Smart Meter


Frequently Asked Questions

  • Just as your mobile phones, laptops and tablets are continually upgraded as technology evolves, a smart meter is the next evolution of the traditional electric meter. A smart meter records energy consumption using digital technology and then transmits the data to Duke Energy using two-way communication. This information allows us to identify and respond faster to potential problems like power outages and provides you with better visibility into your energy usage.
  • If the word OPENWAY is on the faceplate of your meter, you have a smart meter.

    This functionality is currently unavailable.

    Please contact Customer Service if you need assistance and reference error: EADP01-00000

  • All Duke Energy customers, both residential and commercial, will receive a smart meter.
  • You will be notified by mail of your scheduled installation time frame a few weeks prior to your smart meter installation.
  • No, it is illegal and unsafe to do so. Your smart meter is the property of Duke Energy; removing or tampering with your smart meter may result in termination of service. Further, improper handling of a meter can result in serious injury or death.
  • You do not have to be home to receive your smart meter. As long as a technician can access your meter, your current meter will be exchanged for a smart meter. You will receive a door hanger to confirm that your new meter has been installed. If for some reason the technician cannot access your meter, a door hanger will be left requesting that you call to schedule an appointment for installation.
  • Yes. To schedule an appointment, please call the number provided on the postcard you received, notifying you of your installation time frame.
  • Installations occur Monday through Friday during normal business hours. There may, however, be cases when evening or weekend installations are necessary.
  • Yes, a brief electrical service interruption will occur during the meter upgrade. You may need to reset any digital clocks on appliances and electronics. We apologize for any inconvenience this may cause.
  • Yes. Protecting customer information is a top priority for Duke Energy. Customer identifying information – such as names and addresses – is not stored in the smart meter or transmitted across the network. The smart meter sends only your energy consumption information and meter identification number to Duke Energy.  Kilowatt-hour consumption information is transmitted at regular intervals from your smart meter through an encrypted network for billing and reliability purposes. This information is protected from the moment it is collected until the moment it is deleted.

    For more information on "Data Privacy and Smart Meters," read the Smart Energy Consumer Collaborative factsheet.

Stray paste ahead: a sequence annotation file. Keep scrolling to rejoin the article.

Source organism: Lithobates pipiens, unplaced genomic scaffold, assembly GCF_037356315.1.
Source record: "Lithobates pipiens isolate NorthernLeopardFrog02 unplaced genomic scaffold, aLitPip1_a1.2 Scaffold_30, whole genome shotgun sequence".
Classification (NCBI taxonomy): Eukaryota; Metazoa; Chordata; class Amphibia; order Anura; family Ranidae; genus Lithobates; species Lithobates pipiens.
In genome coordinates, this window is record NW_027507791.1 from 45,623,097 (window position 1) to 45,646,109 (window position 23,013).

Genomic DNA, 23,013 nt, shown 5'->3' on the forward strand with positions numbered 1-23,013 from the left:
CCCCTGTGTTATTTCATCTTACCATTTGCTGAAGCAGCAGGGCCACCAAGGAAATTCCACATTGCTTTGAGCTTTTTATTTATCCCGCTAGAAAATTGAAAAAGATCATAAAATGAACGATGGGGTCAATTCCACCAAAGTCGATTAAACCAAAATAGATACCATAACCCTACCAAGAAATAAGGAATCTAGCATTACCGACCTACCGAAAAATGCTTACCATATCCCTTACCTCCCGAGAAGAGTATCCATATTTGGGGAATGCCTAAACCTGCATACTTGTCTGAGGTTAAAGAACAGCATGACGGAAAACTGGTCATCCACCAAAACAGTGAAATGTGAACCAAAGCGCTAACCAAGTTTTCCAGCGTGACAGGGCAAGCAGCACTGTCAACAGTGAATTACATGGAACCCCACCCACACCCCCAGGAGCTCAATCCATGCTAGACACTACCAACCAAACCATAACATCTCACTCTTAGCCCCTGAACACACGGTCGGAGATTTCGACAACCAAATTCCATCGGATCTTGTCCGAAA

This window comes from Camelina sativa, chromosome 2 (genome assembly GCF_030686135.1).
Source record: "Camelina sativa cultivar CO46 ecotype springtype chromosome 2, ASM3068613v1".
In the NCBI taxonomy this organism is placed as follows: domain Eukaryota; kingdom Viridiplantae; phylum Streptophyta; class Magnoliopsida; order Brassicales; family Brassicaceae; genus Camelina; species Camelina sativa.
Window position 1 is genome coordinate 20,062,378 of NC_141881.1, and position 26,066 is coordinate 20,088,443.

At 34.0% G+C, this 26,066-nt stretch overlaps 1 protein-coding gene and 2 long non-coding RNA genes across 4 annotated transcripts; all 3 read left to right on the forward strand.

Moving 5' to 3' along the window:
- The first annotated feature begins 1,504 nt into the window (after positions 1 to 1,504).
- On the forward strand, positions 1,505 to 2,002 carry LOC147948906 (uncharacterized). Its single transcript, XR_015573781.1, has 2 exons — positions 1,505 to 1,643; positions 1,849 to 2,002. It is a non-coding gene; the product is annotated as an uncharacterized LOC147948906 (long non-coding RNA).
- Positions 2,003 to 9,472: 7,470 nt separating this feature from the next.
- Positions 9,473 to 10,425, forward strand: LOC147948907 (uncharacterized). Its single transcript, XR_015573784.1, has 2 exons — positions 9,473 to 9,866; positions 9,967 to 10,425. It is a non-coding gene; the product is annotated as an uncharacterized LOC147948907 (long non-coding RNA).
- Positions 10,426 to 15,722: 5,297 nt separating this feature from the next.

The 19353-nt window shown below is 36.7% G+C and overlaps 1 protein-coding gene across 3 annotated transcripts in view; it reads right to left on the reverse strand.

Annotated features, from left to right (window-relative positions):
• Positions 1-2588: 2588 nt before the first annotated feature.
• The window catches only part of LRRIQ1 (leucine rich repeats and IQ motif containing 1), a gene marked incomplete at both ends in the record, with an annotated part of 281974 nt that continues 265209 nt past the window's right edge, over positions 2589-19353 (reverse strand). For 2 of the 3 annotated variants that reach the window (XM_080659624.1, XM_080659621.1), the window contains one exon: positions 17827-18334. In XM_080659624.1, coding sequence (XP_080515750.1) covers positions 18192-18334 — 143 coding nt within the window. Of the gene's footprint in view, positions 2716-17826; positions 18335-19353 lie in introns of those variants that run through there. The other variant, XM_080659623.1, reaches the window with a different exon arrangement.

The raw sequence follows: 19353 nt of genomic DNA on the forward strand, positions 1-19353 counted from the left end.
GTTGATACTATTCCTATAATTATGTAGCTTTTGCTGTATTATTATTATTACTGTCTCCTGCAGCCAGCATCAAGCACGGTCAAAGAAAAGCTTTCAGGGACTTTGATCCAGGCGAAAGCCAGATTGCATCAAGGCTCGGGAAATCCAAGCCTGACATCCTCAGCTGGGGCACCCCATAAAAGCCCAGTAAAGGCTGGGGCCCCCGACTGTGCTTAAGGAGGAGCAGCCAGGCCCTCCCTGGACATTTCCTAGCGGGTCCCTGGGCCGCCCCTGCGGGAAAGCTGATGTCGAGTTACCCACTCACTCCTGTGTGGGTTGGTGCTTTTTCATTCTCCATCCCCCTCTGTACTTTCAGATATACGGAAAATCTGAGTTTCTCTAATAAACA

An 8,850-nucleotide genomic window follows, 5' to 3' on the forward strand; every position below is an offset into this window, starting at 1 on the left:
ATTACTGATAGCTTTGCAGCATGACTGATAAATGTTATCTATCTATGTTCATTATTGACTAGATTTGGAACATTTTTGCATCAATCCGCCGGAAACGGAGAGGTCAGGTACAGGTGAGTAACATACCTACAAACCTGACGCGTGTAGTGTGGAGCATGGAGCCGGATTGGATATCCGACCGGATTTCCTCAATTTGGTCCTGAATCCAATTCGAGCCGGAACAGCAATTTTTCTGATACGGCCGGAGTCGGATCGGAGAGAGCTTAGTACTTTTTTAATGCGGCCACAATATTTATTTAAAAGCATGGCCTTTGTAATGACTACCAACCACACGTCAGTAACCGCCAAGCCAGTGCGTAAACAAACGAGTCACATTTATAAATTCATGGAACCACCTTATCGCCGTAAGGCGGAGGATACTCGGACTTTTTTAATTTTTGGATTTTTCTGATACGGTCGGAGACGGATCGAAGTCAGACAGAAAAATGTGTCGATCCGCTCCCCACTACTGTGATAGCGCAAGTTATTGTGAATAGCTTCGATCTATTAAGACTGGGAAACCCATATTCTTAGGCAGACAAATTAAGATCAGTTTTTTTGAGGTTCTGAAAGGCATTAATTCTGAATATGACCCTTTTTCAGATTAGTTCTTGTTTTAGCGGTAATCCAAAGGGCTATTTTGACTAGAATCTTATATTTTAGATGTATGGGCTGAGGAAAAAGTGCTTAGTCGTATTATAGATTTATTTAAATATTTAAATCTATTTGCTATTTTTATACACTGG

• As part of our grid improvements, Duke Energy continually assesses and mitigates cyberthreats to ensure that emerging technologies, like smart meters, that we deploy are secure from both intentional and unintentional threats. Our cybersecurity measures follow standards for smart meters as set forth by the National Institute of Standards and Technology (NIST), an extension of the U.S. Department of Commerce. Our digital grid components are protected with layers of cyber and physical security, and through our relationships with manufacturers and security vendors, we continue to test and advance the security capabilities of those components. 

    For more security information see the NIST Guidelines for Smart Grid Cybersecurity.

  • Yes, but RF emissions from smart meters are significantly lower than limits set by the Federal Communications Commission (FCC). In fact, the emissions produced by other household devices, such as cellphones, baby monitors and microwaves, are considerably higher than the small amount of RF emissions produced by smart meters. 

    Duke Energy only uses FCC-compliant meters. The FCC is required by the National Environmental Policy Act of 1969, among other things, to evaluate the effect of emissions from FCC-regulated transmitters on the quality of the human environment. 

    Both the FCC and World Health Organization have stated that the small amount of RF emitted by smart meters poses no threat to human health. Consumer safety is one of Duke Energy's top priorities, and we continuously work to ensure the safety and reliability of the products and services we offer.

    Learn more about smart meters and radio frequency: 

  • Yes, our smart meter technology is tested to ensure adherence to established meter accuracy guidelines as set forth by the American National Standards Institute (ANSI). All meters, regardless of technology and design, are tested rigorously in a variety of conditions to ensure they meet national standards for meter accuracy and performance before being installed. After installation, we continue to monitor meter accuracy and performance by conducting routine samples and/or periodic testing with certified test equipment.